When Groam House Museum was successful in receiving a Heritage Fund grant, I was engaged to develop some new ways of sharing stories around its localhistory collection in a short project that would be developed over the next couple of months. I was set the enjoyable task of working with a group of volunteers connected to the museum with knowledge of the history and people of Fortrose & Rosemarkie. 

Work began in earnest in early December 2020 when we met in our first Zoom chat to come up with an idea for some subjects and how to present them on the website for online audiences to enjoy.

Although we couldn’t meet in person, the group was brilliant at bringing their ideas, knowledge, and enthusiasm to these on-screen meetings. After some great chats, I suggested we might use the idea of doorway objects which open-up and invite people in to explore the museum’s local history collection and the stories around them. The plan was to choose 4 “Doors” to kick off the project and for me to create templates which could be used to generate more stories by the museum volunteers after this initial phase of the project was completed. 

 We decided to start with:

  • Rosemarkie High Street Shops
  • The Poor House
  • The Lemonade Factory
  • The Quincentenary

Using the information I had gathered from our Zoom sessions and material that Jill had sent to me from the museum’s archives, I set about creating a layout for each of our topics to include some photographs of objects, some interesting and enticing facts, and some extras like quizzes, jigsaws, website links and audio recordings.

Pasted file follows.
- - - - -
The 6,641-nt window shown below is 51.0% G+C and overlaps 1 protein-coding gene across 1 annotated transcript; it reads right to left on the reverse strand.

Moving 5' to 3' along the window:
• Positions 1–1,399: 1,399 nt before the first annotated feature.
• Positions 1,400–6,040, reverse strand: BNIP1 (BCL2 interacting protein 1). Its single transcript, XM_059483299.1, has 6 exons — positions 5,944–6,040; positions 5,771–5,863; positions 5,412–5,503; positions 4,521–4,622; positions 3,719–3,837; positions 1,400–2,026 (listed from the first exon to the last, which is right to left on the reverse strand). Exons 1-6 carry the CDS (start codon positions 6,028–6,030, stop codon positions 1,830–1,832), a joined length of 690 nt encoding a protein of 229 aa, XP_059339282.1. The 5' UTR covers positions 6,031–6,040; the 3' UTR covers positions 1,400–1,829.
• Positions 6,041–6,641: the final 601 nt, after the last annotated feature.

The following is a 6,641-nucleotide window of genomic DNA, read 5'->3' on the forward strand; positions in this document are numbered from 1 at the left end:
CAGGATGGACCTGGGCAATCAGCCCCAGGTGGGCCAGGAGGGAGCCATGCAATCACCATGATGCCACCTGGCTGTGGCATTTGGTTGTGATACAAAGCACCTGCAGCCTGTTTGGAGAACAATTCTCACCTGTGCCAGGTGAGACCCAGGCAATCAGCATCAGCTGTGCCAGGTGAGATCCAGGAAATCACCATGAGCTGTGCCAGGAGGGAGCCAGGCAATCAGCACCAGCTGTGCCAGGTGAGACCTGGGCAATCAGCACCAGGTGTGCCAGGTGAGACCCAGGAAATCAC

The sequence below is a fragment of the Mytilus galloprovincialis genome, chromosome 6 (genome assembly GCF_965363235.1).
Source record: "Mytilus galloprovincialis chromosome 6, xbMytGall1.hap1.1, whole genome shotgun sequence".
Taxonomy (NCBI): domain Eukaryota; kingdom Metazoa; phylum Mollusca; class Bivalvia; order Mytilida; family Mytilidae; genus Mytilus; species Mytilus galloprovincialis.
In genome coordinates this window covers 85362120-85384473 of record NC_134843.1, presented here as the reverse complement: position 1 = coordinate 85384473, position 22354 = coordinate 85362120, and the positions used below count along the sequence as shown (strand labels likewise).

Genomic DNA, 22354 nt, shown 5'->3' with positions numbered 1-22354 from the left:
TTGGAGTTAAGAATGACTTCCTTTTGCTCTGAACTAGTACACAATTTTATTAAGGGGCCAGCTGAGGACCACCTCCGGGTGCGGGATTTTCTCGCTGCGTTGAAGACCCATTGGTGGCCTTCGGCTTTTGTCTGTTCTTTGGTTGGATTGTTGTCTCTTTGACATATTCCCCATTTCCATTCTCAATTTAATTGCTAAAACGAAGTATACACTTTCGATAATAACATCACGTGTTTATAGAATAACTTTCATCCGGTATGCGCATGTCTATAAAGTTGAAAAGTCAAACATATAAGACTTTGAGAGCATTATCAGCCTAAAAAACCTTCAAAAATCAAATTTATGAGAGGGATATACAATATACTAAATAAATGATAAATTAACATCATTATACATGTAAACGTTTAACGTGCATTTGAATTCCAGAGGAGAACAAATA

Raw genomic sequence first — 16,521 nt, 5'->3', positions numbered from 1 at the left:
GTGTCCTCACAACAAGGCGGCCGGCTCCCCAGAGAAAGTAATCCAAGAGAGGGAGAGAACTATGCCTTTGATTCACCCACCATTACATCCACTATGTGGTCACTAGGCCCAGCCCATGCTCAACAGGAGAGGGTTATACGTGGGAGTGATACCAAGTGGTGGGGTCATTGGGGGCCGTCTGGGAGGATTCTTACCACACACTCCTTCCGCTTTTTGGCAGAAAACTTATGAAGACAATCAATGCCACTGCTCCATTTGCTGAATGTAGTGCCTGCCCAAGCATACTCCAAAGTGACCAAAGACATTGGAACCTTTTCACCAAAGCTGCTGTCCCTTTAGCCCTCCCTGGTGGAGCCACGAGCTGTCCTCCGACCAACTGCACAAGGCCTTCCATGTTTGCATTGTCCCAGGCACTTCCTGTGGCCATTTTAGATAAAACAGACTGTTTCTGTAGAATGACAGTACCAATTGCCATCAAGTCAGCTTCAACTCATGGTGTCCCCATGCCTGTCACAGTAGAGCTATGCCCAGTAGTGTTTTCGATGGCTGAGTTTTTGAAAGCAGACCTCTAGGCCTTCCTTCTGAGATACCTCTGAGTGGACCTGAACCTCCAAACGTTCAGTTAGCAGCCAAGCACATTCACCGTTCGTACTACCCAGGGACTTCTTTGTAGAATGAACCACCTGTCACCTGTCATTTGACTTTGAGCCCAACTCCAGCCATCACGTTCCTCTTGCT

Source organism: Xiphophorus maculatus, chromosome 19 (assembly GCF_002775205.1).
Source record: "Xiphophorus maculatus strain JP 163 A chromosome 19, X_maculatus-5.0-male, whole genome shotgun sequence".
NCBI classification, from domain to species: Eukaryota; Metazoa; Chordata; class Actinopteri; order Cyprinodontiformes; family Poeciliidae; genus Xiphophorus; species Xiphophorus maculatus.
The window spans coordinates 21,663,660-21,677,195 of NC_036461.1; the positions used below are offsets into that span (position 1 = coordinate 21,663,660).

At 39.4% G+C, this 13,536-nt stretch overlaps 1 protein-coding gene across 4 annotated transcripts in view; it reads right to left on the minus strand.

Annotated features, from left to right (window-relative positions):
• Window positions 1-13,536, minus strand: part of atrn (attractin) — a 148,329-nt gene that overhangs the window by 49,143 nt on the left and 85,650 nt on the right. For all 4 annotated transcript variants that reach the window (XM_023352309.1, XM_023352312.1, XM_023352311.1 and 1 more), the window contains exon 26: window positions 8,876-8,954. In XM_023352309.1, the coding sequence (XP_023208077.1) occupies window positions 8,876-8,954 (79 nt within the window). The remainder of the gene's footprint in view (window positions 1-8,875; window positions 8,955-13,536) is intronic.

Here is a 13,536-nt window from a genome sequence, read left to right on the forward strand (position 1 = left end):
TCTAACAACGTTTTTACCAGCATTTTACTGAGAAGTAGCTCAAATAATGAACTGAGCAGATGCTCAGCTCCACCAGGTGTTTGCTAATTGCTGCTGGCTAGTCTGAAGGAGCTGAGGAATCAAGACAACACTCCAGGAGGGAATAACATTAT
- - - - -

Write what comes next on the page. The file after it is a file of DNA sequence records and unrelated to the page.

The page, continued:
As an online project, it was important not to make these topics too text heavy, but instead to give a lively and inviting snapshot of the subject.

What struck me as just as important, was to provide a platform for local voices within the project brief. I had so enjoyed hearing stories from the project working group, I wanted to share them with a broader audience. And because we would be basing the project on the website, this meant we could include audio files. So, I thought, who can I ask to help me make a podcast about shopping?

I asked Evelyn if she would mind if I recorded us chatting about her memories of the different shops that were once a feature of Rosemarkie High Street and she agreed! We spent a lovely hour talking and laughing and remembering times long before supermarkets and online shopping. It was a delight hearing Evelyn describe the delivery vans, broken biscuits, waspy belts, and wool bought by the ball. 

 My next task was to edit the recording down to a 30-minute sound file so that you too can enjoy it!

By mid-February, I was ready to hand the draft layouts, templates, and media files over to Lynne to begin uploading to the Groam House Museum website. A huge task in itself! My part in the project was official at an end but I felt I’d made some great friends and I fully intend to stay in touch and to help roll the project out. And most importantly, to go and see everyone in person at Groam House Museum when it can reopen its actual doors!

In the meantime, I hope you enjoy the first part of the Doorways to the Collections project.